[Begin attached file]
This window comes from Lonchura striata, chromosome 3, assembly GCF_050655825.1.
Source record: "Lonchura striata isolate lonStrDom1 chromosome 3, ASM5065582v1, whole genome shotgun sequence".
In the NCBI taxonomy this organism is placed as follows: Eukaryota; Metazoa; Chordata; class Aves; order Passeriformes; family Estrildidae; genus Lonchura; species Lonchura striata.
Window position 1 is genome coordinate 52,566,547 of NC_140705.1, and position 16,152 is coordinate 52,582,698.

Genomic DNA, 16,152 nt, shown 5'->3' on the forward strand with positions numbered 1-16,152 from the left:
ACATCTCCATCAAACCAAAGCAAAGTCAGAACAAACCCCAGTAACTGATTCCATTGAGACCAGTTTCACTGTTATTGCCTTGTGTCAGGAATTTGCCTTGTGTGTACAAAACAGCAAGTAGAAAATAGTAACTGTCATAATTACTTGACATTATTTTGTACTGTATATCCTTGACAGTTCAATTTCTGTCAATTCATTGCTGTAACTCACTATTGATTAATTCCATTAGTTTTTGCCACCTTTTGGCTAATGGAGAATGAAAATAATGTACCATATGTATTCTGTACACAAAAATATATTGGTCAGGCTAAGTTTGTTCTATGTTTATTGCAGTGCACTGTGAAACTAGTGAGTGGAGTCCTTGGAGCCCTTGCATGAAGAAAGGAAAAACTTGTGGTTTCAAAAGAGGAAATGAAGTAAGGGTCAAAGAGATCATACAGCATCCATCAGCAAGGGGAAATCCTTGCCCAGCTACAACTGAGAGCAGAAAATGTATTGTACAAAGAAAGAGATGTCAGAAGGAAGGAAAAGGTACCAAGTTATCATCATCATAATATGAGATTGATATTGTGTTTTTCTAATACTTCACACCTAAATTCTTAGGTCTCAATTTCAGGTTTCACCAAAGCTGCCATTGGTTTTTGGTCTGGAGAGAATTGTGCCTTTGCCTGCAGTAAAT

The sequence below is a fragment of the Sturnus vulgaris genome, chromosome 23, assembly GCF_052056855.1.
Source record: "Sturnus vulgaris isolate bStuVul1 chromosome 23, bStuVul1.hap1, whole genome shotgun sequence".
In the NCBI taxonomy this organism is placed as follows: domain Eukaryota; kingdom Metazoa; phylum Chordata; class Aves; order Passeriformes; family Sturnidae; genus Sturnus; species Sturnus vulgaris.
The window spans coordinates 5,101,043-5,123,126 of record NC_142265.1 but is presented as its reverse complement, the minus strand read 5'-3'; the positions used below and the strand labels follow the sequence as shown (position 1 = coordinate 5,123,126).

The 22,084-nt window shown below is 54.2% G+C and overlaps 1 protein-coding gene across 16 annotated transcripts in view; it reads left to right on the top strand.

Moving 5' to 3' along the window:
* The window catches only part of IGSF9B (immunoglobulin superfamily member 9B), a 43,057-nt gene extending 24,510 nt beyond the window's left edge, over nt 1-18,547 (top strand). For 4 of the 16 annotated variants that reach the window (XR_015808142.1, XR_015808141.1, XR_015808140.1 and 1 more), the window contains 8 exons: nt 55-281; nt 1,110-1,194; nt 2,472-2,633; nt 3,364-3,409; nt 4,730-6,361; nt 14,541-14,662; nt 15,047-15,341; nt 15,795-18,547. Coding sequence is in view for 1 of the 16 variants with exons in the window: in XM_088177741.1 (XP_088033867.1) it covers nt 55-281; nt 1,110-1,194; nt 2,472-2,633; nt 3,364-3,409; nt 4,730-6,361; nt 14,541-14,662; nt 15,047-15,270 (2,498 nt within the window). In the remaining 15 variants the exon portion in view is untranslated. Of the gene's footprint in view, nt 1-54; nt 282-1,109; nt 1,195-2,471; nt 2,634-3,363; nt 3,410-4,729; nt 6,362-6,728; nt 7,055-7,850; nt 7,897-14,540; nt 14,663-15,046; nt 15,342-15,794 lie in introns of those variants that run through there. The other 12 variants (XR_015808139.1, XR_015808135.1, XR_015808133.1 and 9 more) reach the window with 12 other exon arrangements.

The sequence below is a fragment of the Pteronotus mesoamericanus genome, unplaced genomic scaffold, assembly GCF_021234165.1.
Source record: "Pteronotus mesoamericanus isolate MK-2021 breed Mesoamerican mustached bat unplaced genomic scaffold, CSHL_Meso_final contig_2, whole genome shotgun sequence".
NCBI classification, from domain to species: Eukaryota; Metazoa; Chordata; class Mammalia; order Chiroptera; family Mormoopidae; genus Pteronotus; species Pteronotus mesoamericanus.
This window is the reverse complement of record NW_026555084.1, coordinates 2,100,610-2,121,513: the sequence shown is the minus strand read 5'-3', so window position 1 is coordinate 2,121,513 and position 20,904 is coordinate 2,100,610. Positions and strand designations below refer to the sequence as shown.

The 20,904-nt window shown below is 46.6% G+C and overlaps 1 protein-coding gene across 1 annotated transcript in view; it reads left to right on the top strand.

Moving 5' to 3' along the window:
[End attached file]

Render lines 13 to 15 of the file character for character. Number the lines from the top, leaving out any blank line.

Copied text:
* The window catches only part of IGSF9B (immunoglobulin superfamily member 9B), a 43,057-nt gene extending 24,510 nt beyond the window's left edge, over nt 1-18,547 (top strand). For 4 of the 16 annotated variants that reach the window (XR_015808142.1, XR_015808141.1, XR_015808140.1 and 1 more), the window contains 8 exons: nt 55-281; nt 1,110-1,194; nt 2,472-2,633; nt 3,364-3,409; nt 4,730-6,361; nt 14,541-14,662; nt 15,047-15,341; nt 15,795-18,547. Coding sequence is in view for 1 of the 16 variants with exons in the window: in XM_088177741.1 (XP_088033867.1) it covers nt 55-281; nt 1,110-1,194; nt 2,472-2,633; nt 3,364-3,409; nt 4,730-6,361; nt 14,541-14,662; nt 15,047-15,270 (2,498 nt within the window). In the remaining 15 variants the exon portion in view is untranslated. Of the gene's footprint in view, nt 1-54; nt 282-1,109; nt 1,195-2,471; nt 2,634-3,363; nt 3,410-4,729; nt 6,362-6,728; nt 7,055-7,850; nt 7,897-14,540; nt 14,663-15,046; nt 15,342-15,794 lie in introns of those variants that run through there. The other 12 variants (XR_015808139.1, XR_015808135.1, XR_015808133.1 and 9 more) reach the window with 12 other exon arrangements.

The sequence below is a fragment of the Pteronotus mesoamericanus genome, unplaced genomic scaffold, assembly GCF_021234165.1.
Source record: "Pteronotus mesoamericanus isolate MK-2021 breed Mesoamerican mustached bat unplaced genomic scaffold, CSHL_Meso_final contig_2, whole genome shotgun sequence".